Many of the events we celebrate are keyed to relationships. Among them: Father’s Day, when we think of one life’s essential relationships; graduations, when we celebrate the achievement of our those who may be related via family or friendship; and weddings, when two who have developed a close personal relationship tie the knot.
While these relationships are on a personal level, a relationship is the key factor involved in the celebration. As we go through life, relationship by relationship, we create a family, a group, a community. We become associated, in one way or another, with others.
Social media relationships are measured via different standards. Views, visits, logins, registrations, clickthroughs, likes, friends, followers – these stats indicate how people relate to a website, community, Facebook Page or Twitter account. Like relationships in the physical realm, online relationships with individuals or brands began the same way: one connection at a time.
What qualities do you value in relationships?
Think about your family and friends. What factors are key facets to those relationships? Trust? Honesty? Reliability? Two-way dialogue?
These positive qualities are equally important in the consumer-to-brand relationship, that association brands hope to cultivate with people who register for their online community or who click Like on their Facebook Page. Would you expect any less than those qualities of the brands you buy from?
Would you Like a brand that didn’t deliver as promised? A brand that didn’t follow up after the sale in terms of support or product repair? No doubt your answer is the same as mine: No.
Not only do brands need to deliver, but they also need to follow through. They need to sell a quality product, and they need to listen to you, the consumer, when you talk about that product. Brands need to know when you are satisfied and less than satisfied, handling any problem you might have with the product or service in a way that validates the relationship. Each step, from sale to follow-through, are components of that brand-customer relationship. And when brands venture into social media, these same considerations must inform their strategy.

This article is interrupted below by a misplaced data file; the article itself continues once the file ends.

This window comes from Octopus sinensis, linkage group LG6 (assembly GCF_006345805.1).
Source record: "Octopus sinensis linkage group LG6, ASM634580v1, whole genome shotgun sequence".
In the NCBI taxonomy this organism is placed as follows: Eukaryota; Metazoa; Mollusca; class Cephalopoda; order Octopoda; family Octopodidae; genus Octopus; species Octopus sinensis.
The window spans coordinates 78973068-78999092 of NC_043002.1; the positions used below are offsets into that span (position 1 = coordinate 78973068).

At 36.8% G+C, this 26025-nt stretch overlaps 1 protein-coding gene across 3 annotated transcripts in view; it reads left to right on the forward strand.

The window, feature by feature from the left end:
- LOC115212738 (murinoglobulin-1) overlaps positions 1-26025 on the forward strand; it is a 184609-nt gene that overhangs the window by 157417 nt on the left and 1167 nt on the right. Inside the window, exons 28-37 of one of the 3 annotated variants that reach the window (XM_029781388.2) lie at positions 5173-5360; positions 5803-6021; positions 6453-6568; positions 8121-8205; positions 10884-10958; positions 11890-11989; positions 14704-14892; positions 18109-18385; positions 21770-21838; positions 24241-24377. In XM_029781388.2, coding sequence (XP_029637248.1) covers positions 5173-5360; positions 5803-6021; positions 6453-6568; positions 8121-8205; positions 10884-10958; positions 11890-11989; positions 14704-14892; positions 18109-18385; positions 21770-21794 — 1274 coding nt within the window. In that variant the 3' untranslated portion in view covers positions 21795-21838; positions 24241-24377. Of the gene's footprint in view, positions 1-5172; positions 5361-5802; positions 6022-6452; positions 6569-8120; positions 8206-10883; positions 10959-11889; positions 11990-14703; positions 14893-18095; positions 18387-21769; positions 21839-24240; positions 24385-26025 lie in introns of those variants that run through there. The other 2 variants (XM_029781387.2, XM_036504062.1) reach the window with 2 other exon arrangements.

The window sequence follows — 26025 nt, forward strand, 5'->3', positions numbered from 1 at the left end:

Why a brand relationship?
Imagine that you live in South Florida, as I do. The summer heat has set in, and it’s time to turn on the air conditioning. You flip the switch, anticipating cool air surrounding you, and … zip. Nada. Nothing. Dialing the number for your a/c service company, you discover they’ve gone out of business. Now what? Chances are, you’ll call a neighbor or friend and ask for their recommendation.
And that’s why brands want to build a relationship, so that you’ll tell your friends and family to buy their service or product. Brands want you to remember them next time you need XYZ product or service, too.
It’s a fragile relationship.
Like any new relationship, you’ll need to test the waters and make sure you’re happy with its progress. You’ll want to speak your mind, and talk about any problems that arise in hopes of a quick resolution.
Social media — a branded community, Facebook page, or Twitter feed — is the perfect place for you to talk about how you’re feeling about a brand. If you’re happy, the brand will be glad to know. If you’re unhappy, the brand has an opportunity to hear you and act, keeping their aim of a satisfied customer in mind.
The smart relationship response by brands
In May, the Girl Scouts of America Facebook Page was the target of of a “social media day of action” around the company’s use of palm oil in the popular Thin Mints cookies. Instead of listening to the criticism posted on their Wall, the Scouts’ Page monitors removed the negative comments. This set off a chain reaction with comments about censorship that became bad PR for the Girl Scouts.
There’s a smarter approach.
Consider the Facebook marketing efforts of Buffalo Wild Wings, for example. Some 80% of BWW’s Facebook Wall posts are focused on people — fans, participants, and brand advocates — and only 20% on the brand itself. Buffalo Wild Wings also doesn’t remove negative posts, and aims to post “like a friend, not a brand.”
As a solid indication of Buffalo Wild Wing’s success and loyalty built through Facebook, research reveals that fans spend $616 a year in restaurants than non-fans.
For brands to be successful in building relationships with customers through social media, we recommend the following best practices:
- Determine a strategy, create a goal, and establish a “social voice.”
- Develop and publish participation guidelines, or “rules of the road,” for fans, customers, and online community members.
- Provide content focused on your consumers (consider the 80/20 approach that Buffalo Wild Wings uses).
- Be honest and transparent.
- Listen to your followers and fans.
- Be responsive — reply to posts, reward participants.
- Use the negative comments as teaching moments to inform the development of future products, campaigns, and content.
This post is part of an ongoing social media marketing series on “Building Relationships” from LiveWorld.